Wilde’s ideas presented in “A House Beautiful” and “Woman’s Dress” differ from ideas in his other works in some fundamental ways. While he seems to espouse an idea of “art for art’s sake” in The Picture of Dorian Gray and “The Decay of Lying,” for example, in his writings surrounding The Woman’s World seem to argue for functionality and practicality. While he claims that Nature mimics Art in “The Decay of Lying,” he conversely thinks that clothing should highlight one’s natural beauty in “A House Beautiful.” Can his contrasting statements be reconciled? Or is there possibly another explanation?
One question that comes to my mind is whether or not Wilde’s change in attitude comes from the fact that he is writing a magazine for women. While Wilde has been called a proto-feminist because of his efforts in dress reform, I am not completely sold. While I don’t think Wilde had anything against women, I wonder if he didn’t hold them to another standard. The only way for women to enter the realm of Art, for example, is if it is through decoration. This sexist divide is evident throughout “A House Beautiful.” The idea of functionality is acceptable for decoration because it is a female art and not a true Art.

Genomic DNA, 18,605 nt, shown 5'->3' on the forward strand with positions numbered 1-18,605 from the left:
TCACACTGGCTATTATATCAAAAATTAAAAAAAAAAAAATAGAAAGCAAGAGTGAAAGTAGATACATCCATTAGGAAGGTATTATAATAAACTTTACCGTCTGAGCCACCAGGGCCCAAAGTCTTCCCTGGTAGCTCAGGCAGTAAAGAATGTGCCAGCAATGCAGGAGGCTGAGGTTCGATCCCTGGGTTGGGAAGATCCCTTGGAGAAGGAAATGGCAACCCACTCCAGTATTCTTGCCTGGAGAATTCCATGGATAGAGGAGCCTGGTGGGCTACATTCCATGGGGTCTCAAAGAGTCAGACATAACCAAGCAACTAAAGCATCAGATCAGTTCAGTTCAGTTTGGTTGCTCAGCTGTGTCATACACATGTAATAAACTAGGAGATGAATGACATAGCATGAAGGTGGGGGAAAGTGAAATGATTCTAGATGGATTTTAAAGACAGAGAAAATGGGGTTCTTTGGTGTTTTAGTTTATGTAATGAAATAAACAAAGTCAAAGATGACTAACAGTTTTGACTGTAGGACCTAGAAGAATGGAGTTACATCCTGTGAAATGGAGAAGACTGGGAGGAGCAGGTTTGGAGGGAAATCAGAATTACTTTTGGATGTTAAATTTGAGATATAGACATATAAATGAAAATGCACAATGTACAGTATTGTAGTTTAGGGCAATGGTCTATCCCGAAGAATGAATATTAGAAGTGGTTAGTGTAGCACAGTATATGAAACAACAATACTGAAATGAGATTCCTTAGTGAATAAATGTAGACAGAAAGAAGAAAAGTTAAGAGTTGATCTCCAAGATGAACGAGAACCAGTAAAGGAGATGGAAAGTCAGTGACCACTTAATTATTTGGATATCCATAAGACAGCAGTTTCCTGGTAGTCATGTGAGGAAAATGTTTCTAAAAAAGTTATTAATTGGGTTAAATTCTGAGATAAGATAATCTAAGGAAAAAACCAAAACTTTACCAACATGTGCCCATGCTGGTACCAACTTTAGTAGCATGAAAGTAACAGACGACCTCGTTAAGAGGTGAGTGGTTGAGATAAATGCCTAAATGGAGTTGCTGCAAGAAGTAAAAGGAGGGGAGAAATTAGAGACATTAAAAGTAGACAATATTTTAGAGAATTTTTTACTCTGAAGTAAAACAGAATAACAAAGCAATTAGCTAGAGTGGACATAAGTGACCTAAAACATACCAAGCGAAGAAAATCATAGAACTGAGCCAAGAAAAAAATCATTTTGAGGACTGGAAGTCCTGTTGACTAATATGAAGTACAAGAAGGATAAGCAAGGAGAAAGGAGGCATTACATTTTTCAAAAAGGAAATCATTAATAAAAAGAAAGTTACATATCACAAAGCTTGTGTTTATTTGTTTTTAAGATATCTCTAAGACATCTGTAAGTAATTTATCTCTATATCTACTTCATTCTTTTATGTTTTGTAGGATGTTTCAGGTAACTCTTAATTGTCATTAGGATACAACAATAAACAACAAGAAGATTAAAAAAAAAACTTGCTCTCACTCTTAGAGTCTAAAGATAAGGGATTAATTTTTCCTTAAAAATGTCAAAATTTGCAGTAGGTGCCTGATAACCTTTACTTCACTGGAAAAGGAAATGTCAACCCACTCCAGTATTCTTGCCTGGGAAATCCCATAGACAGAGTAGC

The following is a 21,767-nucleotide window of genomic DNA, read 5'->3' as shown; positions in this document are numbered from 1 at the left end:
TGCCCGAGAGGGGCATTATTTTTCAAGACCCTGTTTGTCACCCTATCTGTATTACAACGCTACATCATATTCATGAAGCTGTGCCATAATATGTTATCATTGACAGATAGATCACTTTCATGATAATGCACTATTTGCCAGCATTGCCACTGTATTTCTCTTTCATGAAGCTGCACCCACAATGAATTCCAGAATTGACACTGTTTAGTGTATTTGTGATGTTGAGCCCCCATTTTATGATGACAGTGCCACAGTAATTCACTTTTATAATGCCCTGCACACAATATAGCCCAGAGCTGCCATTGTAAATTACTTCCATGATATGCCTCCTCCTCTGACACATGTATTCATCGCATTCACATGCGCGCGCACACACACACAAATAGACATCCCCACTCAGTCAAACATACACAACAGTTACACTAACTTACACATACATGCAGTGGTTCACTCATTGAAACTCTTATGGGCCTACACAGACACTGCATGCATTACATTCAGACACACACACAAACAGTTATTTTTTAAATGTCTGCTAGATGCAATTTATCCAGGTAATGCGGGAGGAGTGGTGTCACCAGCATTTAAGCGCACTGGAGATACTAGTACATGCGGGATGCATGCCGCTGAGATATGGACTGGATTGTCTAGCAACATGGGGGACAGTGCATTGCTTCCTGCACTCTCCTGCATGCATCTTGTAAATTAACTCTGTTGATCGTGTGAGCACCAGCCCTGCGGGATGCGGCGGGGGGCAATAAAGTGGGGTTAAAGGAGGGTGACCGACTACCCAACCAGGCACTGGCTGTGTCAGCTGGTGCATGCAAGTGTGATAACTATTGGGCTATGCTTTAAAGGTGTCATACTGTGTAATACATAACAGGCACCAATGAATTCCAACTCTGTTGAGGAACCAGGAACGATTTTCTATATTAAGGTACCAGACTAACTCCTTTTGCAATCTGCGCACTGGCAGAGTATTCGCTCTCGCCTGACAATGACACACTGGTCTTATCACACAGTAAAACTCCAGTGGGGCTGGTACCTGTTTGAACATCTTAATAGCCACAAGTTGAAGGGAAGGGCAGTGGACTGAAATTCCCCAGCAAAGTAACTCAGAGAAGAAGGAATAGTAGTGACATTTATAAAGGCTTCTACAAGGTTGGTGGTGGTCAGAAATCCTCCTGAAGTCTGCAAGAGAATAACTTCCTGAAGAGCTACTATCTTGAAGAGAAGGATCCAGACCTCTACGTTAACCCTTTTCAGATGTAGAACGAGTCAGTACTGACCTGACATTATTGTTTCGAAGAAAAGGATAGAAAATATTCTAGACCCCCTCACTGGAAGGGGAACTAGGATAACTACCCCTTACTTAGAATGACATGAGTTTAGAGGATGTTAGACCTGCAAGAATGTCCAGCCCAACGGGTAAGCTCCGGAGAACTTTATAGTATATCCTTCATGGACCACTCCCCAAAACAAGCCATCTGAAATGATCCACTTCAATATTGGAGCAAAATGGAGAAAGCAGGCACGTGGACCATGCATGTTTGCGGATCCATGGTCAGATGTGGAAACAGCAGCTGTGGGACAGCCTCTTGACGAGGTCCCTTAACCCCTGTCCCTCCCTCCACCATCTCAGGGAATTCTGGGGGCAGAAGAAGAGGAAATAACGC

A similar argument can be made for an elitist Wilde. He thinks it is beautiful that laborers clothing is functional and allows them to work effectively yet he also says there should be no function for something to be truly beautiful and artistic. He seems to see the lower classes as a separate entity where his rules for art are not applicable. The vast majority of his suggestions for decorating a house would only be feasible to someone with extensive funds. He claims that anyone can furnish a home inexpensively, but seems to imply that there are ways to do it properly that are certainly not cheap.
Perhaps the reason Wilde’s seeming contradiction can be deemed a true paradox is that it takes a certain person to reach his ideal of Art and Beauty, namely an upper-class man. Almost all of his protagonists are wealthy men. Wilde sticks to his convictions put forth in “The Decay of Lying” and Dorian Gray, but in a certain context. Not everyone can be a true Decadent at least as far as we can tell. IPN